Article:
Sunday, May 29, 2011

Soft-Shell Crabs Meuniere (sort of)

Soft-shell crabs are a controversial crustacean.  Most folks I've polled either: a.) never heard of them, b.) have heard of them but don't want to try them because they sound unappetizing,  c.) think they are completely gross (because why would anyone eat a crab whole?), or d.) OMG,  LOVE THEM!

Let it be known that I fall under category "d".

Because live soft-shell crabs are only available for a few short months out of the year (during the brief time period when the blue crab sheds (molts) its shell in preparation to grow a new one), I relish the opportunity to get my hands on these little guys every chance I get.  Alas, there are many folks out there who feel the same way about them as I do, so they can be tricky to find. "Sorry, we just sold out" is something you'll often hear during soft-shell season, but today I got lucky! Our local fish market had exactly 4 crabs left when I called to inquire and I think I startled the poor girl who answered the phone when I blurted out, "HOLD THEM FOR ME!  I'LL BE THERE IN 10 MINUTES!!!"

This, my friends, is the end result:  insanely delicious soft-shell crabs meuniere, garlic whipped potatoes and roasted asparagus (pay no attention to the ominous shadow in this photo.  I never claimed to be a world-class food photographer).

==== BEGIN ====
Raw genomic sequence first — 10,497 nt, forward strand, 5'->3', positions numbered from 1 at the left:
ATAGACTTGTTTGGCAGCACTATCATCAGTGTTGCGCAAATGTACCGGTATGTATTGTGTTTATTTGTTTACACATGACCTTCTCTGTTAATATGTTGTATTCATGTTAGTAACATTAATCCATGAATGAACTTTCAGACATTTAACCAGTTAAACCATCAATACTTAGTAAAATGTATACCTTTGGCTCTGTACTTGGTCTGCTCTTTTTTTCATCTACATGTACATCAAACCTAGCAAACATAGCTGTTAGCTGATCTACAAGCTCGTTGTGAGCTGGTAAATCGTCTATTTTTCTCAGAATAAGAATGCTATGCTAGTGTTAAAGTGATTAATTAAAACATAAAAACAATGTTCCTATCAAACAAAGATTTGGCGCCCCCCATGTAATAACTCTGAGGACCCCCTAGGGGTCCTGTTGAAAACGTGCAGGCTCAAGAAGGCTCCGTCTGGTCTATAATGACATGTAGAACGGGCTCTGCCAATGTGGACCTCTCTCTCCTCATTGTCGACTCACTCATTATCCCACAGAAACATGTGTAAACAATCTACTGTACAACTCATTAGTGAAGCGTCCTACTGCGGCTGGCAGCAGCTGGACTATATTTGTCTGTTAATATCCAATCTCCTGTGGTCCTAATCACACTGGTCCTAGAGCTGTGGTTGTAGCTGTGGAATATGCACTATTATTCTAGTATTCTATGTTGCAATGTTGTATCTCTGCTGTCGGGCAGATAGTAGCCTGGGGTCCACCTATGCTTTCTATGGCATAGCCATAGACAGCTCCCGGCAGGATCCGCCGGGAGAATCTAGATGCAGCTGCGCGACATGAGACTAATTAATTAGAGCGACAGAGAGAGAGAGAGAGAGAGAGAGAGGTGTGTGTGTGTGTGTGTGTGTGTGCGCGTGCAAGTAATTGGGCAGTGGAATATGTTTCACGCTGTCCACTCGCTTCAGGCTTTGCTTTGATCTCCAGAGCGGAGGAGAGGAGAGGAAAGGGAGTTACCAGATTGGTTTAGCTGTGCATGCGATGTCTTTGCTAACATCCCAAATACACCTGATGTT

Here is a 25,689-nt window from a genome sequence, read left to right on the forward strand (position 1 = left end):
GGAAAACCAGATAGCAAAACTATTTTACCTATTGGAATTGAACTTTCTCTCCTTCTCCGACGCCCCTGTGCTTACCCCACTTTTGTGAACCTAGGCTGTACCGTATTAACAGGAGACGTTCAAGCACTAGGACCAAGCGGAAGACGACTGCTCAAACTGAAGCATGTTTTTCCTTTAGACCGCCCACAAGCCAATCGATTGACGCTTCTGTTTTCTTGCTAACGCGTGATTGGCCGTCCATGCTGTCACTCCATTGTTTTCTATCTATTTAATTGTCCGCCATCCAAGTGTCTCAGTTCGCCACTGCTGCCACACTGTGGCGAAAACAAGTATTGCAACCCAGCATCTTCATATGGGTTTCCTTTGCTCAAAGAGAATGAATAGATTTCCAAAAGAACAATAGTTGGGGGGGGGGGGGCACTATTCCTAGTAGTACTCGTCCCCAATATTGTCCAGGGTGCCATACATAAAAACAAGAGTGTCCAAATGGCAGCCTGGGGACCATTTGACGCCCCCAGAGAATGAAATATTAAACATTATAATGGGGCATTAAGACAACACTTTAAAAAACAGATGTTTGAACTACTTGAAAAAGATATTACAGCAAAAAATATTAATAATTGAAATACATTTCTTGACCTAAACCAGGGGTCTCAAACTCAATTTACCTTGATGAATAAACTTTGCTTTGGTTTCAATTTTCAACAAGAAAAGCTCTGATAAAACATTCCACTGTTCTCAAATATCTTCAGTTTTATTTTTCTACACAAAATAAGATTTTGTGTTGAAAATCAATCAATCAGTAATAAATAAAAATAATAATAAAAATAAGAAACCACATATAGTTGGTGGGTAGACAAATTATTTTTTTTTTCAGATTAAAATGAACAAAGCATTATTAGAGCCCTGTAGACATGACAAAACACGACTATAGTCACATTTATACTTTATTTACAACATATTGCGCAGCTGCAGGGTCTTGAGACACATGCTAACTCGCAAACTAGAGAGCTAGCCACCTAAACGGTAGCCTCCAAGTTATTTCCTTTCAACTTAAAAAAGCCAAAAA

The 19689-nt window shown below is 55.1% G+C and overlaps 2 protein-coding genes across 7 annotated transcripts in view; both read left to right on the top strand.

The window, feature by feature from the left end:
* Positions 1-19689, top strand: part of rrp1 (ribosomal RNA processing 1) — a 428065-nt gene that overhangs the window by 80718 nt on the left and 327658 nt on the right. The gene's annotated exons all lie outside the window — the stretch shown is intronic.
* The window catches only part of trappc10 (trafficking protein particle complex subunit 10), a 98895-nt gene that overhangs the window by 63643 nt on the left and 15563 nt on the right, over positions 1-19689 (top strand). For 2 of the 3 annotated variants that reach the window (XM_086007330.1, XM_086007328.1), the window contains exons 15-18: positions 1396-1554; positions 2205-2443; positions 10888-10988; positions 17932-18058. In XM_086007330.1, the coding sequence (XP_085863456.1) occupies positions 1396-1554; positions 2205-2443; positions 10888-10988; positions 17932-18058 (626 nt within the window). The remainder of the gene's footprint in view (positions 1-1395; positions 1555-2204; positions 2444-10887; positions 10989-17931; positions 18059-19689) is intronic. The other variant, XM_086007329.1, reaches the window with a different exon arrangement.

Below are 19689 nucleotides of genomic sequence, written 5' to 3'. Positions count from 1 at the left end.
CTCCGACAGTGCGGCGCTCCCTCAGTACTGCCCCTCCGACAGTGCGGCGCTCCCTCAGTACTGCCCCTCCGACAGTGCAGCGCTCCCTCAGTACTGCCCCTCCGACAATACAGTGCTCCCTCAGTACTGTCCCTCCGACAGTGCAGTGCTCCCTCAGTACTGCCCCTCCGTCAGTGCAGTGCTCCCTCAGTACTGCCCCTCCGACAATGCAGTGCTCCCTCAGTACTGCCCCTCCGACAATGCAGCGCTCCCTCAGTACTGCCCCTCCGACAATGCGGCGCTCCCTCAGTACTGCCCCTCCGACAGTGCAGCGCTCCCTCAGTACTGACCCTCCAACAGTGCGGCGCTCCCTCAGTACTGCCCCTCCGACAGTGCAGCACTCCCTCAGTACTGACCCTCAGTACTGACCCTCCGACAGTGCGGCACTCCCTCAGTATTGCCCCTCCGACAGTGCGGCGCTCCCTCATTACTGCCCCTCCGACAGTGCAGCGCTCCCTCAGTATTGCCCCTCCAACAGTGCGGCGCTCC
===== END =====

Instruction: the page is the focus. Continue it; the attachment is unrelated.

Let's do this!

This recipe serves two hungry people or four skinny people

1 cup milk
4 live soft-shell crabs, cleaned (ask your fishmonger to clean them for you if you don't know how)
1 cup Wondra (or all-purpose) flour
1/2 tsp. salt
1/4 tsp. black pepper
1/4 tsp. cayenne pepper
2 Tbsp. olive oil
4 Tbsp. butter (divided)
1 Tbsp. fresh lemon juice
1/4 cup dry white wine (optional)
Fresh chopped Italian parsley for garnish (optional)
Place crabs in a single layer in a shallow container and add milk.  Cover and chill in the refrigerator for 1 - 2 hours.

Combine flour, salt, black pepper and cayenne in a shallow bowl or plate and set aside.  When ready to cook, remove crabs from milk, let excess drip off, and dredge in flour.  Knock off excess flour and transfer coated crabs to a plate in a single layer.

Heat olive oil and 2 Tbsp. butter in a large nonstick skillet over moderately high heat.  Saute crabs, upside down for 3 minutes.  Turn over and saute for another 3 minutes.  Crabs should be golden brown.
Transfer crabs to a serving plate and cover loosely with foil.

Lower heat to medium, add remaining 2 Tbsp. butter to skillet and cook until golden brown.  Add wine and lemon juice and cook for 2 - 3 minutes, until the alcohol burns off.  Taste sauce for seasonings and add salt and pepper to taste.

Drizzle sauce over crabs and sprinkle with chopped parsley, if desired.

*Note:  classic Meuniere sauce does not include olive oil or white wine, but I think a splash of wine adds a nice punch of flavor, and replacing half of the butter with olive oil makes it slightly more heart friendly.